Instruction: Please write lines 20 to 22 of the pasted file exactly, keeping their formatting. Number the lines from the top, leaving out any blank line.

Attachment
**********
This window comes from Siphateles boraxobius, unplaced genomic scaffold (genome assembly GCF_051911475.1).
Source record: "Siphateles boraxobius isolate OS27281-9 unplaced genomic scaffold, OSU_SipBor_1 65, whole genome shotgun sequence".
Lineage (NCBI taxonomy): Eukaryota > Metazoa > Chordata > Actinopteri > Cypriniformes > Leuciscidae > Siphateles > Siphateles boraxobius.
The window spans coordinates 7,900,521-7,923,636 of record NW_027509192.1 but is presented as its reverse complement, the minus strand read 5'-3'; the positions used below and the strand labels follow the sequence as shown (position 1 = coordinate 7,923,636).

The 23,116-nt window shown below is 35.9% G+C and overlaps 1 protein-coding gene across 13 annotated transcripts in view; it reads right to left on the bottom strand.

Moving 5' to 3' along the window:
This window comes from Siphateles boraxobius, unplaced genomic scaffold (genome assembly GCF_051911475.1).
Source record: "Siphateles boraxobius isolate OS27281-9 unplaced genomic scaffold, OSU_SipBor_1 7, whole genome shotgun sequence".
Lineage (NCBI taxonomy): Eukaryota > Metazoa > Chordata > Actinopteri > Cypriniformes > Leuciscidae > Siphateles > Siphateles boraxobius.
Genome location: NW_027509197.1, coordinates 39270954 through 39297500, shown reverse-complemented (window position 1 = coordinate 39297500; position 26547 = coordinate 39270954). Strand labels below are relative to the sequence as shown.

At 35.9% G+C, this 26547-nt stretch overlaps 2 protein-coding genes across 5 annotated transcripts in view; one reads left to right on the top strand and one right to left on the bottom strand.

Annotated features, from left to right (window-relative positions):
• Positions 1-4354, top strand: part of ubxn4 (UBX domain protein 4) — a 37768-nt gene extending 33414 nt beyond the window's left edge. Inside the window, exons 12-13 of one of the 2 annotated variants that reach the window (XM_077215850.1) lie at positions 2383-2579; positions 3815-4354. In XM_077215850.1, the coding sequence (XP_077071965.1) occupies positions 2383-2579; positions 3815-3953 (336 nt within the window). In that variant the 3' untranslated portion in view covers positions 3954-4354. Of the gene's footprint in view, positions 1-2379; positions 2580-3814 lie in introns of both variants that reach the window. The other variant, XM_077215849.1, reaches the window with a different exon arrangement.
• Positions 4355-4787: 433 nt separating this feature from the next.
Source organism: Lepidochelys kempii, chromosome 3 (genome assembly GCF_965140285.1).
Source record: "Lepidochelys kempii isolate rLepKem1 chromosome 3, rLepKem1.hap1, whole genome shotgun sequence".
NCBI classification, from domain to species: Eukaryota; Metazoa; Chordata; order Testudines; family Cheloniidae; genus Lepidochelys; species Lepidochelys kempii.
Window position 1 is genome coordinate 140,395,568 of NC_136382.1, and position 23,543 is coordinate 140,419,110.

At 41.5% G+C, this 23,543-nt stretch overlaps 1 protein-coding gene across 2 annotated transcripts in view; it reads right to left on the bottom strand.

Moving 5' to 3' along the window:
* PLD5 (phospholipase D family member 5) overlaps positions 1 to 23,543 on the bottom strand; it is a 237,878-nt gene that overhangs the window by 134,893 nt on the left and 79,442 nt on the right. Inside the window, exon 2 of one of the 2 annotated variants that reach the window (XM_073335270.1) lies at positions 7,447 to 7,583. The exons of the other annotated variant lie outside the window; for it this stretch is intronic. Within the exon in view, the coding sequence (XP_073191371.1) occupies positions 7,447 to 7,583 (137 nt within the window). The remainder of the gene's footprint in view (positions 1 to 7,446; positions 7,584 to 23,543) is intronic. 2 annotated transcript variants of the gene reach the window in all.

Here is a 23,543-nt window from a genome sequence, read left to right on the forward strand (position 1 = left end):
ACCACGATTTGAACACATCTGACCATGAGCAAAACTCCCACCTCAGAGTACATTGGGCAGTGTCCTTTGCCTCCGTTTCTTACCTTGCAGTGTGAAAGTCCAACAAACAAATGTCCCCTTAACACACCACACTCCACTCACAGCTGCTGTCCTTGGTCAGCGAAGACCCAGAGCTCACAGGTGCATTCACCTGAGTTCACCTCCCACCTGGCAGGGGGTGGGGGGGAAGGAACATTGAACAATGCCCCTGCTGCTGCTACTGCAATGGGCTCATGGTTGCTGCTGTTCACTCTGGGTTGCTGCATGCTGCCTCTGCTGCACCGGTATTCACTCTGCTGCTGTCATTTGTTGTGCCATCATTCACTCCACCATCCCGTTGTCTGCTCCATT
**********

Moving 5' to 3' along the window:
* PLD5 (phospholipase D family member 5) overlaps positions 1 to 23,543 on the bottom strand; it is a 237,878-nt gene that overhangs the window by 134,893 nt on the left and 79,442 nt on the right. Inside the window, exon 2 of one of the 2 annotated variants that reach the window (XM_073335270.1) lies at positions 7,447 to 7,583. The exons of the other annotated variant lie outside the window; for it this stretch is intronic. Within the exon in view, the coding sequence (XP_073191371.1) occupies positions 7,447 to 7,583 (137 nt within the window). The remainder of the gene's footprint in view (positions 1 to 7,446; positions 7,584 to 23,543) is intronic. 2 annotated transcript variants of the gene reach the window in all.

Here is a 23,543-nt window from a genome sequence, read left to right on the forward strand (position 1 = left end):